How to Clean Antique Typewriters

By Greg Walker ; Updated April 12, 2017
An antique typewriter

For those of us who love ancient typewriters, the greatest finds are often found at garage sales, thrift shops or the bottom shelf of old hardware stores in the hills. The problem with these finds is that, almost without variation, they are filthy. Whether they are in great condition or if they are fixer-uppers, they all need good cleanings before we know what to do next.

Wipe down the surface of the typewriter with a damp white cotton cloth. If your typewriter has glass panels on the sides, clean them up with a spray of vinegar and a white cotton cloth. If your machine has pin striping or is an older example, be aware that even the mildest of cleansers, such as Soft Scrub, may tend to strip paint away, so be very careful in your selection of cleaners. White vinegar is very mild and will not damage most painted surfaces.

If your typewriter has an action cover, a snap-off cover over the ribbon spools and typebars, remove it and wipe down the underside of the cover if necessary. Put the cover aside, and address the interior of the typewriter.

Carefully remove the ribbon spools and put aside. If the ribbon is in good condition, it may be re-inked. If not, depending on the age, make and model of the typewriter, replacement spools may be purchased, or the old spools may be wound with fresh ribbon. Wipe down the interior of the typewriter with a damp white cotton cloth to get rid of the major grime, removing anything that should not be there (cobwebs, garage dirt, and so on).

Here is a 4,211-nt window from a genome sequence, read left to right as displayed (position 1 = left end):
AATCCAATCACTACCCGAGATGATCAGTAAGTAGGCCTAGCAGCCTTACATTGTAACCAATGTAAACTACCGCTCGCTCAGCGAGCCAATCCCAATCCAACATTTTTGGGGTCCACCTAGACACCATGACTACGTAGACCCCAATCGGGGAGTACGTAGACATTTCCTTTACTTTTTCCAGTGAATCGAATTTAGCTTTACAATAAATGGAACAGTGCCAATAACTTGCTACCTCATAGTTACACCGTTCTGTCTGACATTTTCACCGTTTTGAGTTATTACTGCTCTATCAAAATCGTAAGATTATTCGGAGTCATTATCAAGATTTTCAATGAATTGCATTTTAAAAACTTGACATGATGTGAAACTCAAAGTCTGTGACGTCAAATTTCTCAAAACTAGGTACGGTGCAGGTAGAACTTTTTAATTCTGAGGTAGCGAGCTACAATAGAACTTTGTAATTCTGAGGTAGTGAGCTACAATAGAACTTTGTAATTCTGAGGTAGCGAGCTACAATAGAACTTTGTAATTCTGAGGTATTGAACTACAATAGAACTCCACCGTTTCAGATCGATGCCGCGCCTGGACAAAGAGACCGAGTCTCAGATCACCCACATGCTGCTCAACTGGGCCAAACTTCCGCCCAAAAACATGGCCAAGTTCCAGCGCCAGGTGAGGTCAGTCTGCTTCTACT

Brush the image faces of the typebars, cleaning out dirt, dust and inky buildup using a toothbrush or typewriter brush. Use white vinegar to assist as necessary.

Use the cotton swabs and white vinegar to assist in cleaning out the faces of the typebars.

Use the vacuum cleaner wand to remove any loose particular matter that may have settled into the action of the typewriter. Allow the action to thoroughly air dry prior to reassembling.

Things Needed

  • White cotton rags
  • Clean toothbrushes
  • Cotton swabs
  • Phillips-head and flat-head screwdrivers
  • Small vacuum cleaner with wand accessory
  • Can(s) of compressed air
  • Mild cleansers

Warning

When dealing with post-1945 era typewriters, the paint and finishes are generally quite durable and will hold up to mild cleansers well. When dealing with older machines, be very considerate of the painted finishes, as even mild cleansers may strip off the older paints. This is especially true if the paint is flaked.

About the Author

Greg Walker has been writing since 1978. He has written for "One Magazine" of Denver, Sierra Style Magazines and "Edible Sacramento." Walker is a well-traveled, French-trained chef holding a Bachelor of Arts in English language and literature from the University of California.